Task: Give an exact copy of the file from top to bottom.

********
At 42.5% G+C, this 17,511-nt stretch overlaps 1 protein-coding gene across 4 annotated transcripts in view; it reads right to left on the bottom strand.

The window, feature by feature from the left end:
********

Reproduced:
At 42.5% G+C, this 17,511-nt stretch overlaps 1 protein-coding gene across 4 annotated transcripts in view; it reads right to left on the bottom strand.

The window, feature by feature from the left end: